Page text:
GDPR forcing you to rethink how your business handles data? You’re not alone.
What is GDPR?
General Data Protection Regulation is a regulation by which the European Union (EU) government leaders intend to strengthen and unify data protection for all individuals within the EU. By May 25, 2018, all organizations handling, storing, or processing EU citizen data are expected to comply with these new regulations. GDPR dictates the procedures and consequences surrounding breaches and notifications. Here are some key terms you should know:
Controllers are government agencies as well as public and private organizations that collect and process data. They determine how and why it is collected, used, and shared.
Processors are companies or entities that process personal data on a controller’s behalf such as third party IT contractors or cloud providers.
Data Subjects are the individuals whose personal data is processed. They may be clients, employees, or customers.
What do you need to do to comply with GDPR?
- All subjects must opt-in:
- Consent must be informed, unambiguous, and freely given.
- An individual’s consent can no longer be assumed by default.
- Any consent documentation should be written in plain language and be as easy to revoke as it is to provide.
- Must allow EU citizens to withdraw.
- Data must be erased if the consumer withdraws consent:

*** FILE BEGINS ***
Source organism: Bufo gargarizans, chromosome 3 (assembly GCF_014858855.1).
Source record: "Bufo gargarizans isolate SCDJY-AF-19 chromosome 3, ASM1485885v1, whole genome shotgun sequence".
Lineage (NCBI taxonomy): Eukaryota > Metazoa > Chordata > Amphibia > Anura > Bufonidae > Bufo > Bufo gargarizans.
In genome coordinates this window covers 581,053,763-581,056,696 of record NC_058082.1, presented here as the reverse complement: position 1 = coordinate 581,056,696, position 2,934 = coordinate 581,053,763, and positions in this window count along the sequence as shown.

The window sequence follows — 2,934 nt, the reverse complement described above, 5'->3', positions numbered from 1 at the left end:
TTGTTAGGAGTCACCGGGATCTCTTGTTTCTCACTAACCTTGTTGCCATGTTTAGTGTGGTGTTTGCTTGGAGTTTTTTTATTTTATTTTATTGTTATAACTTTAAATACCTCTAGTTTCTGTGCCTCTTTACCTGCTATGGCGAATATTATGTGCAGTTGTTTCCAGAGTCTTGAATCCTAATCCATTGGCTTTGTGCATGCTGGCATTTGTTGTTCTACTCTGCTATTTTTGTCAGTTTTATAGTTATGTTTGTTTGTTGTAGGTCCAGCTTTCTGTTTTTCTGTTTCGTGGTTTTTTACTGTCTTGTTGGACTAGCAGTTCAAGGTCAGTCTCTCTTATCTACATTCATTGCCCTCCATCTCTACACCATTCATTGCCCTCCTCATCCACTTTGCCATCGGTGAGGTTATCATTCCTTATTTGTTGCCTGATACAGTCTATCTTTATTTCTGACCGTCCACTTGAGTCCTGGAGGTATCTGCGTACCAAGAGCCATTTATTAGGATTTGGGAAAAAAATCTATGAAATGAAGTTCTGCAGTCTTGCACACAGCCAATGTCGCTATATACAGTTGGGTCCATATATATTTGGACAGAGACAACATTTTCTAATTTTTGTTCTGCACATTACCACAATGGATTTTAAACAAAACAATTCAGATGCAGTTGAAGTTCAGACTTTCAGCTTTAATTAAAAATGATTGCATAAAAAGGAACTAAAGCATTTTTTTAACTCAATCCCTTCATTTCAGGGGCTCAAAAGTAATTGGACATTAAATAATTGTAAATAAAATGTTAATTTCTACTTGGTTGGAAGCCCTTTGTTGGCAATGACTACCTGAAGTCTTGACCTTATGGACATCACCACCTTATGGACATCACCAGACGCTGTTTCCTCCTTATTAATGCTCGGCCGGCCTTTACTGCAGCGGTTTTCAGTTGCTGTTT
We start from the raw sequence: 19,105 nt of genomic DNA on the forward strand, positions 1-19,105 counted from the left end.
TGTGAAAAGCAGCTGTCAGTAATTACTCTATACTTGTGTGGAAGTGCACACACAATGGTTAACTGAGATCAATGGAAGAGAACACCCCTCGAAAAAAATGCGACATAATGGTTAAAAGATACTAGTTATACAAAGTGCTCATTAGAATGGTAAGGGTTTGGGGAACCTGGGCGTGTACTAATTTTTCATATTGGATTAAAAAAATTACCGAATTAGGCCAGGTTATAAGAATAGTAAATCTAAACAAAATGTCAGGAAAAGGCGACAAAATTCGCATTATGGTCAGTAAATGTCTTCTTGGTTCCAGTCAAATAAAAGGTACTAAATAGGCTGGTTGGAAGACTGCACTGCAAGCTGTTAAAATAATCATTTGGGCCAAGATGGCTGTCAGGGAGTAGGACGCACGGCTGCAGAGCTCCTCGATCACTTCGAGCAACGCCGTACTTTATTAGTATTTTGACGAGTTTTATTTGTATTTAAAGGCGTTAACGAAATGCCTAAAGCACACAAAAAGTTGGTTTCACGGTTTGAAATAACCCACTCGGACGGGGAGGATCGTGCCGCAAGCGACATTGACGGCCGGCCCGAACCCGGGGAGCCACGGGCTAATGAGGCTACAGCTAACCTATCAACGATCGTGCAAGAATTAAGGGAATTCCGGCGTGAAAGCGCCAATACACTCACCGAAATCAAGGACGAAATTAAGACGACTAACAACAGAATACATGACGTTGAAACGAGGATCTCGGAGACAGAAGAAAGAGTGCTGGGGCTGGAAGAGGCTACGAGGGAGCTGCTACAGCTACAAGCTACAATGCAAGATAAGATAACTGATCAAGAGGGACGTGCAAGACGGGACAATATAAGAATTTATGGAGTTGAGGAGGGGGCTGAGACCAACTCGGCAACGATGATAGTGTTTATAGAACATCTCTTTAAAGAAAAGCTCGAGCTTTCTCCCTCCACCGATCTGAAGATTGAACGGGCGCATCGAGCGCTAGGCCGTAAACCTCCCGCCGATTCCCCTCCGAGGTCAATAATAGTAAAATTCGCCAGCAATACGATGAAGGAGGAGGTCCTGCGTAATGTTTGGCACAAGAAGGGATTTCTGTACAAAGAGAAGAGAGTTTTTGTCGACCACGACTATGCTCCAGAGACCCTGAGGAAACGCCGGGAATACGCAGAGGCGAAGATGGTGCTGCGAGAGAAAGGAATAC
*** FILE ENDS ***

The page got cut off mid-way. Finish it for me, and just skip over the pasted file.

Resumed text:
- Processors and controllers must erase and stop distributing personal data if a data subject requests it.
- When data is no longer relevant to purposes for which it has been collected.
- The data subject withdraws consent, and there are no grounds for processing data without consent.
- The data subject objects to the processing.
- If the data was processed improperly.
- Allow EU citizens to request their information:
- Processors and controllers must give data subjects their personal data in an electronic, structured, and commonly used format so that they can then provide it to a third party if they choose.
- Notify authorities of data breaches:
- Processors and controllers must notify data subjects of data breaches that are likely to put their privacy at risk without undue delay.
What happens if you don’t comply?
The penalties can be quite severe if companies fail to comply:
- You could pay fines up to €20 million (approx. 24 million USD) or 4% of an organization’s global revenue of the preceding year—whichever is greater.
- Data breach victims could file class action lawsuits.
- Potential damage to the company’s brand and subsequent revenue loss.
Want to learn more about GDPR?